When I was an undergraduate at an evangelical college in the Pacific Northwest, I encountered a unique imperative, “Down with the Pinecone Curtain!” For my classmates who resonated with this battle cry, the towering evergreens on campus were a metaphor for the college’s cultural isolation. While the Pinecone Curtain wasn’t exactly the Berlin Wall, my classmates’ discontent was real nonetheless. They were dissatisfied with the school’s evangelical identity, if not with evangelicalism itself.

In my experience, evangelical schools are particularly deft at self-loathing. I say this as someone who has been in the academy for twenty years, as an undergraduate, graduate, and faculty member. In that time, I have learned or taught at an evangelical college, state university, and two Catholic universities (a Holy Cross institution and a Jesuit one). In two decades and four schools—ranging from conservative to liberal, private to public, pious to secular—I have never encountered the sheer volume of self-loathing that I experienced as a student (and professor) at an evangelical college. While my experience is anecdotal, I doubt if it’s unique. Why do so many students at evangelical colleges look with disdain upon their own institution—and, in a sense, upon themselves?

Looking back at my undergraduate classmates, it’s clear that their sources of discontent were complex. But one source seemed clear enough: Some of our own faculty actually fostered this dissatisfaction. Quite a few students arrived on campus at age eighteen vaguely aware of evangelicalism’s odd position, in which American culture sometimes respects the movement while also ridicules its sentimentality, defensiveness, and kitsch. This low-level worry increased considerably over four years of college as students sat under select professors who made plain their disdain or indifference towards conservative Christianity. Sometimes these criticisms were theological in nature and sometimes social or political. “Those conservatives” was a phrase not too different from “those evangelicals,” and just as unflattering.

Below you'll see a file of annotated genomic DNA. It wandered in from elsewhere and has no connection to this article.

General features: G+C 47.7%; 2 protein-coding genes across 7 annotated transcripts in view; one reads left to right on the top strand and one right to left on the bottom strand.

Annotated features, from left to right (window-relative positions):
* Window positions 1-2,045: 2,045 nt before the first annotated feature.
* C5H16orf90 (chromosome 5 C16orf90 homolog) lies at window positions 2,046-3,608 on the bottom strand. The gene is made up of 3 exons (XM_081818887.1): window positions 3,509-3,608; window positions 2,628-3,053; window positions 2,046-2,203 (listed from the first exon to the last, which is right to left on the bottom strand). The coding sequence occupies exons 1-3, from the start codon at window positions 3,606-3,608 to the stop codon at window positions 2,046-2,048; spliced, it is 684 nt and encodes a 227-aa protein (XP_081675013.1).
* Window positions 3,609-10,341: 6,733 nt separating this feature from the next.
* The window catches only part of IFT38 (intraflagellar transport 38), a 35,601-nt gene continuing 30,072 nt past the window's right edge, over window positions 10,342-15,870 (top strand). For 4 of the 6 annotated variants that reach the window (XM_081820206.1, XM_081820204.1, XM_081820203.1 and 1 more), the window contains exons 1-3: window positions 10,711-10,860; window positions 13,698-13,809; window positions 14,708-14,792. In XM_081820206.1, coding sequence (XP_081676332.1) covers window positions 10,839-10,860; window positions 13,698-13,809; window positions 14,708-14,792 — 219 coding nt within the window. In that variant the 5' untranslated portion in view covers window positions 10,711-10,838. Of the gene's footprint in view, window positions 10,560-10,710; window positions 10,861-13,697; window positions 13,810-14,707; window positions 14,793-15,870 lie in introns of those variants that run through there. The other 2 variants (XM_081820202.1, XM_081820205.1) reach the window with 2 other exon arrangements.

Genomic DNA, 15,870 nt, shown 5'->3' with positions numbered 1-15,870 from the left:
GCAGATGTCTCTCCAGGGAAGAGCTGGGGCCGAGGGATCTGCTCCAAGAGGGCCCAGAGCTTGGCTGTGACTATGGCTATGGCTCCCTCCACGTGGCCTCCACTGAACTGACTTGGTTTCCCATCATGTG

Unsurprisingly, such faculty wanted students to adopt a more ‘enlightened’ vantage. Some administrators supported the goal, too. As one confided to me, “Part of my goal is to push evangelical students out from their views.” In a limited way, I agree: All students ought to be exposed to a range of perspectives and given freedom to refine their own beliefs. But this administrator uncritically partnered with a faculty member who compartmentalized faith and scholarship and also accepted a materialistic form of determinism. An enlightened view indeed!

All told, a number of students who had nascent worries about evangelicalism as freshmen became convinced over four years that evangelicalism was simply not respectable intellectually, socially, politically, aesthetically, or historically. Key faculty had cultivated these students’ initial worry into a clear and distinct truth. I wondered how many well-meaning evangelical parents had sent their sons and daughters off to a college which advertised itself as evangelical and then found to their dismay that their kids gradually became reactionary and stand-offish toward their parents’ faith.